The Higgs confronts 3 universes at the LHC

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The recent discovery
of the Higgs boson is a fundamental advance in particle physics. This talk
gives a theorist's perspective of the significance of this discovery. The Higgs
boson was proposed in the 1960s, but it is best understood in the context of
the quest to understand the weak interactions, which began with Fermi's theory
of weak interactions almost 80 years ago. This has led to three very different
paradigms for the structure of fundamental interactions at the TeV scale:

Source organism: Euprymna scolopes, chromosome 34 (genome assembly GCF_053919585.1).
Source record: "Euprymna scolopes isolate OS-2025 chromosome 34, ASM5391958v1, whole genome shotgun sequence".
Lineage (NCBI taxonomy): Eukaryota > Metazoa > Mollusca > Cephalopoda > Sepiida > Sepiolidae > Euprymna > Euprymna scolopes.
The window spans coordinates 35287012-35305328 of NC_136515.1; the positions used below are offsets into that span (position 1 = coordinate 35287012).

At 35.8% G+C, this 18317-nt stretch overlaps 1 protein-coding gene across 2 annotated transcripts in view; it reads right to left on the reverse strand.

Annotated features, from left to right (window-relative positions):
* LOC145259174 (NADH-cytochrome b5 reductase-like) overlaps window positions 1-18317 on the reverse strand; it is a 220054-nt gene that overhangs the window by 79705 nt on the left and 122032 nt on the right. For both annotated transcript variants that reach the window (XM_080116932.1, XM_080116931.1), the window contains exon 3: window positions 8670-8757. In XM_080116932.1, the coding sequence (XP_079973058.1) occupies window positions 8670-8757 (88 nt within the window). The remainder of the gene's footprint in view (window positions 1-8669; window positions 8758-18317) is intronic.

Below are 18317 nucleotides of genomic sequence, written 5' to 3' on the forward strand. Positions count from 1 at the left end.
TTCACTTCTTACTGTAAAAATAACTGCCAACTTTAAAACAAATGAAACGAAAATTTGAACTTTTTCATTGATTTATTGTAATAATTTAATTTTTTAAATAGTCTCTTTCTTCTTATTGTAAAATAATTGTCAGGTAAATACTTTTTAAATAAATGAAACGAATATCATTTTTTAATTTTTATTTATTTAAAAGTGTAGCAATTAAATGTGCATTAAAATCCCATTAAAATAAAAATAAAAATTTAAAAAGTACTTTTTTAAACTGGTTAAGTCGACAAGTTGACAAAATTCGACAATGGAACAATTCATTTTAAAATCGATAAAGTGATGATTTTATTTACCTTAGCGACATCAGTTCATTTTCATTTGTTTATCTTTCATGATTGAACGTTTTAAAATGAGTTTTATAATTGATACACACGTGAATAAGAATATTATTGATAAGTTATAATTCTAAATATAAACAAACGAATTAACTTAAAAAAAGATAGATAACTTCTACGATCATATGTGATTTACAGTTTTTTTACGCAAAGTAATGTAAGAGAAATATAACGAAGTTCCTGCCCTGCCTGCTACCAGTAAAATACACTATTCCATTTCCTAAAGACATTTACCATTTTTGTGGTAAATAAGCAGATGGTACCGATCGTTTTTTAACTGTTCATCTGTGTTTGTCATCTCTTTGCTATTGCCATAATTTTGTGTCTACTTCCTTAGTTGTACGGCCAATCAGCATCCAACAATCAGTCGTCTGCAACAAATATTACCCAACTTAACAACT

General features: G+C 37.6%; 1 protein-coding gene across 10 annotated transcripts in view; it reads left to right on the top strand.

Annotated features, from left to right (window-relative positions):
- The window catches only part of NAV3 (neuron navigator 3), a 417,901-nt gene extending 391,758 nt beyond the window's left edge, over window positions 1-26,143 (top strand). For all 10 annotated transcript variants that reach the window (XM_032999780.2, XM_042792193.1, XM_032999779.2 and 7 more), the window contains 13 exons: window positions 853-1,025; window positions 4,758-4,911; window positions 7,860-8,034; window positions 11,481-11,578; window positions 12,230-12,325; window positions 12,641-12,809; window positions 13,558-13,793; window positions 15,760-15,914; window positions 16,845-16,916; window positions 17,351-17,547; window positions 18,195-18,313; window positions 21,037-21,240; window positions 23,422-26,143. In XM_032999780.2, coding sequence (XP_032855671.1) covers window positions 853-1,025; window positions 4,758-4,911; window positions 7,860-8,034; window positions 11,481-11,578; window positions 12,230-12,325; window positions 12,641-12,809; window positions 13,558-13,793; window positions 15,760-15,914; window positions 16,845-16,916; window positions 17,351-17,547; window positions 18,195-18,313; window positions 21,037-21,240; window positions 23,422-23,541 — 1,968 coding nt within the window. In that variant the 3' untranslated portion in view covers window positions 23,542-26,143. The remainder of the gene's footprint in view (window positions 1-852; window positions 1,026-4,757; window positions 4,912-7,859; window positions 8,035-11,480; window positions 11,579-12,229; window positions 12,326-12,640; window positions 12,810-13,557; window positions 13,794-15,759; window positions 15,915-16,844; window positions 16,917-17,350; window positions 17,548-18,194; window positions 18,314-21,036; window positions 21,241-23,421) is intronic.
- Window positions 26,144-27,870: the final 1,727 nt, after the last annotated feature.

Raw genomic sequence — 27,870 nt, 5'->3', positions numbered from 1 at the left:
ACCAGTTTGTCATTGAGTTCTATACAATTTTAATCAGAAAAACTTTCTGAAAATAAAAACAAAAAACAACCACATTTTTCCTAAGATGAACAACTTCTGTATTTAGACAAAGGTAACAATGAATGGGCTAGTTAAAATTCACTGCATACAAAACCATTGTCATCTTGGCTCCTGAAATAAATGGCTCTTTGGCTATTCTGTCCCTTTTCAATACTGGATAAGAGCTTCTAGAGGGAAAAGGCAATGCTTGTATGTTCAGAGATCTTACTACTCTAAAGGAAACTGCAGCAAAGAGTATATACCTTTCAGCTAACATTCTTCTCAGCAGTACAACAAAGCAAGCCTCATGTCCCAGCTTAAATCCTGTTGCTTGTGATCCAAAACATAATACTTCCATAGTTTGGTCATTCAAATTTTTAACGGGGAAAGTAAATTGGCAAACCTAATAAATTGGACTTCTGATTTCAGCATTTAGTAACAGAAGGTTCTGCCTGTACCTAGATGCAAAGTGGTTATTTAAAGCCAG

supersymmetry, compositeness/extra dimensions, and anthropic selection. The
Large Hadron Collider is the experimentum crucis for deciding between these
different possible universes, and the discovery of the Higgs is a crucial clue.
This talk will describe these paradigms, the implications of the Higgs
discovery for them, and the outlook for further discoveries that would decide
between them.